All across the UK we’re getting glimpses of Spring with warmer, longer and sunnier days! In my previous blog I covered sowing seeds indoors and this time we’ll be looking at how to sow seeds directly outdoors.
Now’s the time to get ahead of the game when it comes to growing your own, so use the tips from this article to help you plant out some seeds now and you'll be able to reap the benefits later on in the growing season. Whether you’re blessed with a large garden and raised beds or you simply have a small balcony, I will cover exactly how you can grow a delicious variety of vegetables to nourish you later this year.
What is Direct Sowing?
Direct sowing is the act of sowing seeds directly into the soil in which they will grow for the entirety of their life cycle. This is different to the process of starting seedlings indoors in trays (check out my last blog for what to plant indoors in Feb/Mar).
Direct sowing is ideal for gardeners who do not have the space to propagate seeds indoors in trays. This method also makes it easy to plant seeds in neat rows, which helps us manage the plants and any weeds later in the season. Not all types of vegetables are suited to direct sowing. Those sown at this time of the year need to be hardy to withstand the potential frosts and shorter days.
For those which need a little extra protection we can plant them in trays or the ground, under a cloche or cold frame, this keeps the soil temperature a little bit warmer for certain crops like parsnips, carrots and summer cabbages.
How to sow your seeds outdoors
1. Find out what hardiness zone you live in
When it comes to direct sowing at this time of year, you want to make sure that you live in a ‘mild’ area, by this I mean the hardiness zone of the UK in which you live. It goes without saying different parts of the UK have different temperatures, here you can find what zone you live in. If it is any colder than 8b or 9a (H4) then it’s best to delay sowing outdoors until the temperatures warm up around April. You can also make more use of cloches and fleeces to keep seedlings warm.
2. Source your seeds and compost
Next you will need to source your seeds, you can order online from a multitude of suppliers, I find the variety on “realseeds.co.uk” is really good. Large hardware/gardening stores have a good variety of seeds too.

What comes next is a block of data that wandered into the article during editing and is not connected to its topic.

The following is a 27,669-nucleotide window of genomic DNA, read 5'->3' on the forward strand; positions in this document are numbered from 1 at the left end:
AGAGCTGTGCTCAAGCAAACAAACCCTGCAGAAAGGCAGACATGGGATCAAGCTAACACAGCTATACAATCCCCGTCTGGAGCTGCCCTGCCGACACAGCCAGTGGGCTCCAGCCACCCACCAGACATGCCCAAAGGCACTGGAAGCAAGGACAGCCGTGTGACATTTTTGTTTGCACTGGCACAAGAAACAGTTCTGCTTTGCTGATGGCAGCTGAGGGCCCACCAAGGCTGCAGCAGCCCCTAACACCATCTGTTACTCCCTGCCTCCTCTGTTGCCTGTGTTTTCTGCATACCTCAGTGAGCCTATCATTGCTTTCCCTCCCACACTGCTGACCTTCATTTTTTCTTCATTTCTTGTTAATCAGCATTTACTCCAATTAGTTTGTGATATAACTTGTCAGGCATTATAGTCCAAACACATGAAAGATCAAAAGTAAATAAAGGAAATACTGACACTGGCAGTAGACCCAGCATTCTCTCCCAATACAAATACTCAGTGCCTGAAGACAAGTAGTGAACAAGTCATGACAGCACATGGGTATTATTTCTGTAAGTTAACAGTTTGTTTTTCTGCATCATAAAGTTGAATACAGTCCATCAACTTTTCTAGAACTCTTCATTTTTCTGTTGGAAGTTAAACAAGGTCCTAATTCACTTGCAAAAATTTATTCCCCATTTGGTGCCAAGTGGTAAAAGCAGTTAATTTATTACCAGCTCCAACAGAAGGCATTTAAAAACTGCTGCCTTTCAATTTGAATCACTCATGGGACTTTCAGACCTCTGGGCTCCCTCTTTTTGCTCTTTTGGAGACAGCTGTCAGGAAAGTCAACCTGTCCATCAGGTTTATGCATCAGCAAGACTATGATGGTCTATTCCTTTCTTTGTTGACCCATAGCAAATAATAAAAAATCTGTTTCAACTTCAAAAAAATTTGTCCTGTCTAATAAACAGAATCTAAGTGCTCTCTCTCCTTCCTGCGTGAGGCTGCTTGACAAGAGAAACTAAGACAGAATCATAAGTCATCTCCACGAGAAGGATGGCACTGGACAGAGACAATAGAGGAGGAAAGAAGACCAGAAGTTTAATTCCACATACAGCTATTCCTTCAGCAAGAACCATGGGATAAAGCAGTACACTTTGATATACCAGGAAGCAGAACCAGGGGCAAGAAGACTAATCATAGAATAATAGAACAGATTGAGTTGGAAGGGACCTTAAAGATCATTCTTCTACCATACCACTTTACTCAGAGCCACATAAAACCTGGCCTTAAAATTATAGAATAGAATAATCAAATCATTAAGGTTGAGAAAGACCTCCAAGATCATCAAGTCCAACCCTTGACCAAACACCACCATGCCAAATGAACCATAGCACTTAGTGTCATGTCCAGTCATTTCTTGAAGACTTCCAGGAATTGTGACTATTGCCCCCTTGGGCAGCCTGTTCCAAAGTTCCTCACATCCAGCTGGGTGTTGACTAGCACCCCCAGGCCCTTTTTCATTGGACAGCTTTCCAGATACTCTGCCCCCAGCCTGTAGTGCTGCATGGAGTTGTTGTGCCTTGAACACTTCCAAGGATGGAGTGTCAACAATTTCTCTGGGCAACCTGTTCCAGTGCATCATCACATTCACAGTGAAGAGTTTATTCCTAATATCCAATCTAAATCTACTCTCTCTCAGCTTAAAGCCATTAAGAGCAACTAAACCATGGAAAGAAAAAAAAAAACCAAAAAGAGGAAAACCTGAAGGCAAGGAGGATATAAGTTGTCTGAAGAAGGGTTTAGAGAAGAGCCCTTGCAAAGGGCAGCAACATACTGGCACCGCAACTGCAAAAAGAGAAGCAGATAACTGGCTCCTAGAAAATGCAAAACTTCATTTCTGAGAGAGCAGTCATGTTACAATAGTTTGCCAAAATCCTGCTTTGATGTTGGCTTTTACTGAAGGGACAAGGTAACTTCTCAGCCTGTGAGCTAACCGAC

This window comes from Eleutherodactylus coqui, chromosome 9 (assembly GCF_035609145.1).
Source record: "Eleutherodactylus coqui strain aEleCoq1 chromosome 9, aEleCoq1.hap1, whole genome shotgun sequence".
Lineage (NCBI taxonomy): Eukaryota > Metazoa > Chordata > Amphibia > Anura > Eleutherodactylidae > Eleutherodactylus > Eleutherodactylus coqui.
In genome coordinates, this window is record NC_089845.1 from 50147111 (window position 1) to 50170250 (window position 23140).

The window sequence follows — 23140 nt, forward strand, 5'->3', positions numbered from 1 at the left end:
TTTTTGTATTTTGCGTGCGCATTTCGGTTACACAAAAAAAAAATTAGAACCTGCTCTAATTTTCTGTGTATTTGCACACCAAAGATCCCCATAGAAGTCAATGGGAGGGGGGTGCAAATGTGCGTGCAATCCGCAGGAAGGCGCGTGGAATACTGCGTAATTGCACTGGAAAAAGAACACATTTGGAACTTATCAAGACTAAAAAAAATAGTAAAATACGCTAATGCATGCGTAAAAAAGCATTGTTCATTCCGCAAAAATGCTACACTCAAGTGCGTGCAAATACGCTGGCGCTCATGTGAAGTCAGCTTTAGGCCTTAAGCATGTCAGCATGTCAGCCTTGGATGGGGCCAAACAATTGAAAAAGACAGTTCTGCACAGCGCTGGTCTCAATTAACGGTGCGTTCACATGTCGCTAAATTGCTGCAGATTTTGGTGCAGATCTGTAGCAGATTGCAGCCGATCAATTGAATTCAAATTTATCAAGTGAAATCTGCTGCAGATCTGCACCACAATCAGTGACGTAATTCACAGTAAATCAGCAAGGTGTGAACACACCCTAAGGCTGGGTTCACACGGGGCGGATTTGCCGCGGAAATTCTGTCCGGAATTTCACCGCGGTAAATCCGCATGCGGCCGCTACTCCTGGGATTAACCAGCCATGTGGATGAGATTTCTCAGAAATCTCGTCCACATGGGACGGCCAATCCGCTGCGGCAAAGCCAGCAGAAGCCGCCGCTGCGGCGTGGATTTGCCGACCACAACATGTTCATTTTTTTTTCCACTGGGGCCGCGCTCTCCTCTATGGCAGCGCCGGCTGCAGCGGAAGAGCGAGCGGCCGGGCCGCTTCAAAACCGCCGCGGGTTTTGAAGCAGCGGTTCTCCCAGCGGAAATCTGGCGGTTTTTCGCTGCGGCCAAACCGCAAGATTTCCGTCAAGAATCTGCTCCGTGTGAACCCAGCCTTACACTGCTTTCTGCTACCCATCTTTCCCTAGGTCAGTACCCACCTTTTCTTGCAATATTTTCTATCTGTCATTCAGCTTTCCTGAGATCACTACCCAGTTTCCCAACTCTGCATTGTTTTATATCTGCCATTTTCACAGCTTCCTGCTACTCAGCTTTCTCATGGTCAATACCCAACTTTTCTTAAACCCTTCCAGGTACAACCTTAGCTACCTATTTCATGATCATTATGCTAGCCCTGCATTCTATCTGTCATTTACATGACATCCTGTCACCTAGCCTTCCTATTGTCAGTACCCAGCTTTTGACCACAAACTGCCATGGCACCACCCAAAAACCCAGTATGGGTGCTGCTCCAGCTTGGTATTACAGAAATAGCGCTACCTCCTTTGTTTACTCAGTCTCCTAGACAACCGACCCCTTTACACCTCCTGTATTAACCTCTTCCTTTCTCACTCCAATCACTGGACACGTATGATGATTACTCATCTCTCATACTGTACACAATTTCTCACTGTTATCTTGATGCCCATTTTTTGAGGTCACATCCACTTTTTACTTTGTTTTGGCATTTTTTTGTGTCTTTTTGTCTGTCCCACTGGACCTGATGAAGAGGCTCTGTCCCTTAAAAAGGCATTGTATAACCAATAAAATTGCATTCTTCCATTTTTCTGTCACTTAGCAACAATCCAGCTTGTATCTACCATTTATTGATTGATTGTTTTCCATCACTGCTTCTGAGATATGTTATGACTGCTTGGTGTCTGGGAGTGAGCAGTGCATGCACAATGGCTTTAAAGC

Any of the following can be sown directly now (March) in milder areas: beetroot, broad beans, carrots, kohlrabi, lettuce, leeks, onions, parsnips, peas, radish, spinach, summer cabbage, summer cauliflower, swiss chard and turnips.
You will also need a good quality compost. I find Melcourt’s Sylvagrow is a great all round compost. It is peat-free and will provide all of the nutrients your plants need. For planting into containers, you will find perlite or horticultural sand is worth getting too, it will improve the drainage of your compost.
3. Prepare your growing space
If you’re planting directly into a raised bed in the garden it is a good idea to mulch your patch with a liberal amount of quality compost. It is unnecessary to cultivate (or dig up your soil), this only disturbs and destroys the soil and its organisms by exposing them to oxygen and light. The natural process of plants roots growing and rotting will cultivate the soil for us, along with the efforts of earthworms and the billions of other soil biota in a healthy soil.
If you’re planting into plant pots/containers, ensure that you have sufficiently large and deep ones (around 25cm deep for most plants, although spinach and lettuce can grow in smaller pots).
This is especially important if you're growing plants with extensive rhizomes and roots like parsnips, carrots and turnips. Once you have some appropriately sized pots, fill them up with compost and some perlite/horticultural sand at a ratio of approximately 5:1.
4. Sow according to each plant’s needs
Top tip 1: use a ruler to make seed spacing easy!
Top tip 2: if you want to grow a great variety of these plants it’s worth investing in a few cloches and some horticultural fleece so your seedlings will survive the cold.
Beetroot (grows well in containers) Sow three seeds at 10cm spacings, 2.5cm deep. If planting multiple rows, space them 30cm apart. You can sow small batches from March to July every 2 weeks to get a constant supply of Beets! If you’re growing in containers choose one which is at least 25cm deep.
Broad beans (grows well in containers)
Sow seeds 5cm deep and 20cm apart. They are best planted in double rows, with the parallel rows planted 20cm from each other. Dwarf Varieties can be sown 15cm apart.
If planting in containers, only choose dwarf broad bean varieties.